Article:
Searching for the golden model of education: cross-national analysis of math achievement

Katerina Bodovski, Soo Yong Byun, Volha Chykina, Hee Jin Chung

Research output: Contribution to journalArticlepeer-review

16 Scopus citations


We utilised four waves of TIMSS data in addition to the information we have collected on countries’ educational systems to examine whether different degrees of standardisation, differentiation, proportion of students in private schools and governmental spending on education influence students’ math achievement, its variation and socioeconomic status (SES) gaps in math achievement. A higher level of standardisation of educational systems was associated with higher average math achievement. Greater expenditure on education (as a percentage of total government expenditure) was associated with a lower level of dispersion of math achievement and smaller SES gaps in math achievement. Wealthier countries exhibited higher average math achievement and a narrower variation. Higher income inequality (measured by the Gini index) was associated with a lower average math achievement and larger SES gaps. Further, we found that a higher level of standardisation alleviates the negative effects of differentiation in the systems with more rigid tracking.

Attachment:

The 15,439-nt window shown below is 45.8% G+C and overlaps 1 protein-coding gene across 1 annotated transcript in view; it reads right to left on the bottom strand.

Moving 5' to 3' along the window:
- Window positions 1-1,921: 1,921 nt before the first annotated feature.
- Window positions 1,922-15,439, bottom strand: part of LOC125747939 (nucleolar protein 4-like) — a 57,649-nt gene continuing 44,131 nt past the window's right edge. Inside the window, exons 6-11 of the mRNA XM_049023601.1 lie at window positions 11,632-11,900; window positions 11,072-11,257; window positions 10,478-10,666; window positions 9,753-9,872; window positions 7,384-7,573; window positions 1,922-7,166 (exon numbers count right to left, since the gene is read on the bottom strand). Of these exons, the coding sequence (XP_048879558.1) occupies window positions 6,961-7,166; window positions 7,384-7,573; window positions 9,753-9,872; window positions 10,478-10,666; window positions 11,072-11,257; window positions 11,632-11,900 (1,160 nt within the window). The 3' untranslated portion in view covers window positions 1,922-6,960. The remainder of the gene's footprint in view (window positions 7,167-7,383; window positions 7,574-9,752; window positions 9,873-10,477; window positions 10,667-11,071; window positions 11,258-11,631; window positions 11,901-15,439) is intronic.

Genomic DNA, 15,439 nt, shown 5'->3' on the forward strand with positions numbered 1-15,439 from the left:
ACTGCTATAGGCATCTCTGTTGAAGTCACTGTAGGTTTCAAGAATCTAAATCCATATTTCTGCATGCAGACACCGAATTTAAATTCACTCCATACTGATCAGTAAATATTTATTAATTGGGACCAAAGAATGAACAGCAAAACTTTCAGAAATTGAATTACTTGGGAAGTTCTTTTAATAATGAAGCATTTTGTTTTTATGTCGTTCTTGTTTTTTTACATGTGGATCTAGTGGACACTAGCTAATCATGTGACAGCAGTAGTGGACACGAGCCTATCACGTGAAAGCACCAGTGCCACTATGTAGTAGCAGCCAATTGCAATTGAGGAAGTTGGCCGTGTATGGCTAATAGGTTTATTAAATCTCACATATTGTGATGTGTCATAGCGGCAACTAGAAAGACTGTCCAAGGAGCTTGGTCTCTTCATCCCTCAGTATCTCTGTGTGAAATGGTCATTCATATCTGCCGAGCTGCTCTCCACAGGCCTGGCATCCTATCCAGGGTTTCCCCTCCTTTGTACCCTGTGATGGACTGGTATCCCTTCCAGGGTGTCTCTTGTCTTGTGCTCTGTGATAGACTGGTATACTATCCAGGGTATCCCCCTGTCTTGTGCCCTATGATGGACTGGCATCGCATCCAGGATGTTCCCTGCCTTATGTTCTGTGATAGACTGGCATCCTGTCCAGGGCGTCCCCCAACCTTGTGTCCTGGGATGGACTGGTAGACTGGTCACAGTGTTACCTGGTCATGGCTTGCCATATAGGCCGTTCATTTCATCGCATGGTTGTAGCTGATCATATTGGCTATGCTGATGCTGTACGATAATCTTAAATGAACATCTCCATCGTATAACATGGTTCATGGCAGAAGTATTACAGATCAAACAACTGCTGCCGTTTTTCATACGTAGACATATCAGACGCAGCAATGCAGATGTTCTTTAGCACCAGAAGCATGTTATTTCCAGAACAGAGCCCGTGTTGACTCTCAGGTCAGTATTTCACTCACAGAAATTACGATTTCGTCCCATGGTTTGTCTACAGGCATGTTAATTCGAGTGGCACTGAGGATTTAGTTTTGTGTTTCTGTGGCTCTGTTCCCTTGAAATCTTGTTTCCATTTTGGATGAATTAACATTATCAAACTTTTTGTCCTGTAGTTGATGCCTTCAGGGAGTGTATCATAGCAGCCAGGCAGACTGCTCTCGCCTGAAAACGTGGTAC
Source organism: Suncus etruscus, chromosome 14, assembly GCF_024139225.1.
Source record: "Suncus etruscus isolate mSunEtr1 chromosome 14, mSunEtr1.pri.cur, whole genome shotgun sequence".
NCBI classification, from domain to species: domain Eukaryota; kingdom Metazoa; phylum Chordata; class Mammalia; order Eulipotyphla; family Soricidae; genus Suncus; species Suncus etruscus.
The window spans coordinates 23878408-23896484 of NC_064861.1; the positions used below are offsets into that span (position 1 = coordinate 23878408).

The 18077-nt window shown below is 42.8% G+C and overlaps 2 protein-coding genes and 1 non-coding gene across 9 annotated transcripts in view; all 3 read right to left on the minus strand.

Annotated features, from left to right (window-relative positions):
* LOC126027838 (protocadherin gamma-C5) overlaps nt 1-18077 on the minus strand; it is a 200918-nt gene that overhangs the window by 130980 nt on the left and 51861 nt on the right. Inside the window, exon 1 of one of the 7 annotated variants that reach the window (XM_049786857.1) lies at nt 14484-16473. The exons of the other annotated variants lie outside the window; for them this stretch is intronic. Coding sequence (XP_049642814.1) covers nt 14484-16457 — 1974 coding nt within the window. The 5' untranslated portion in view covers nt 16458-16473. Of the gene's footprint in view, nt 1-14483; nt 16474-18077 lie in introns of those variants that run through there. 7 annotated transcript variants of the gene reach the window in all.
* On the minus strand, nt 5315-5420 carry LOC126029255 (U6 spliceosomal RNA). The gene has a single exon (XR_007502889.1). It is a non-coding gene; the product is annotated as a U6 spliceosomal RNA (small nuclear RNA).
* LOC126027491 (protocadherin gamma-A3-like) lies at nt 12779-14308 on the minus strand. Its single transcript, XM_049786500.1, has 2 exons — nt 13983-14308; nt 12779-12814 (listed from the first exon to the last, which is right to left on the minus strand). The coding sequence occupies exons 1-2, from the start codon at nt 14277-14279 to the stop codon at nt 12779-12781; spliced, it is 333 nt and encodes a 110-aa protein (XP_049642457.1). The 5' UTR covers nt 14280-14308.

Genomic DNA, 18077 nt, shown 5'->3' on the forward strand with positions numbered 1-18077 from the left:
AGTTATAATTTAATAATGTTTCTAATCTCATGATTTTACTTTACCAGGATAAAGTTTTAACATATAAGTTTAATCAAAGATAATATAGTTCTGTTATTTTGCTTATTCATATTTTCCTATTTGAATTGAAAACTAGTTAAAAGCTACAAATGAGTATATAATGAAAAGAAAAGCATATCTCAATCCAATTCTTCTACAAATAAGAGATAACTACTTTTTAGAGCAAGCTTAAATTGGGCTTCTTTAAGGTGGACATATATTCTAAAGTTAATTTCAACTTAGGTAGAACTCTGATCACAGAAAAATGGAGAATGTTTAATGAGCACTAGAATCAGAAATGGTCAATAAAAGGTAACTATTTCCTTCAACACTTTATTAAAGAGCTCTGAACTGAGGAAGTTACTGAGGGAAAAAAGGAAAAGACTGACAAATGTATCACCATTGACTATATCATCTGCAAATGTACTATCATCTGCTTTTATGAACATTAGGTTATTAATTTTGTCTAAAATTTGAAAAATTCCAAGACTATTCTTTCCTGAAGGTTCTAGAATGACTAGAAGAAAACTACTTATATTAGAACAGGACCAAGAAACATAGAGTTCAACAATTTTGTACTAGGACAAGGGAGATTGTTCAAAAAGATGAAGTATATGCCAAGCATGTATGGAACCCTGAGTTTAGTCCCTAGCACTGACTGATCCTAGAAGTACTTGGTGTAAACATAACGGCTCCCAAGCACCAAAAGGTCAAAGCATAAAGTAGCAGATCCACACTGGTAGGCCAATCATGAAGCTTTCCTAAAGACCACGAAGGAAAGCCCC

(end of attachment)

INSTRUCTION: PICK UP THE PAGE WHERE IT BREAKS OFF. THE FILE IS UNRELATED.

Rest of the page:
Original languageEnglish
Pages (from-to)722-741
Number of pages20
Issue number5
StatePublished - 3 Sep 2017

Bibliographical note

Funding Information:
This work was supported by the Division of Social and Economic Sciences [grant number SES-1421590]. We acknowledge assistance provided by the Population Research Institute at Penn State University, which is supported by an infrastructure grant by the Eunice Kennedy Shriver National Institute of Child Health and Human Development [grant number R24-HD041025]. We thank Hyunjoon Park and Theodore Gerber for their thoughtful feedback on the project and the Editor and the two anonymous reviewers for their insightful comments and suggestions. Previous versions of this article were presented at the International Sociological Association RC 28 summer conference at the University of Pennsylvania (2015) and in the Sociology of Education section at the annual meeting of American Sociological Association in Seattle (2016). The authors are grateful for the feedback of the participants and the discussants.

Publisher Copyright:
© 2017 British Association for International and Comparative Education.


  • differentiation
  • governmental spending on education
  • math achievement
  • socioeconomic gaps in achievement
  • Standardisation


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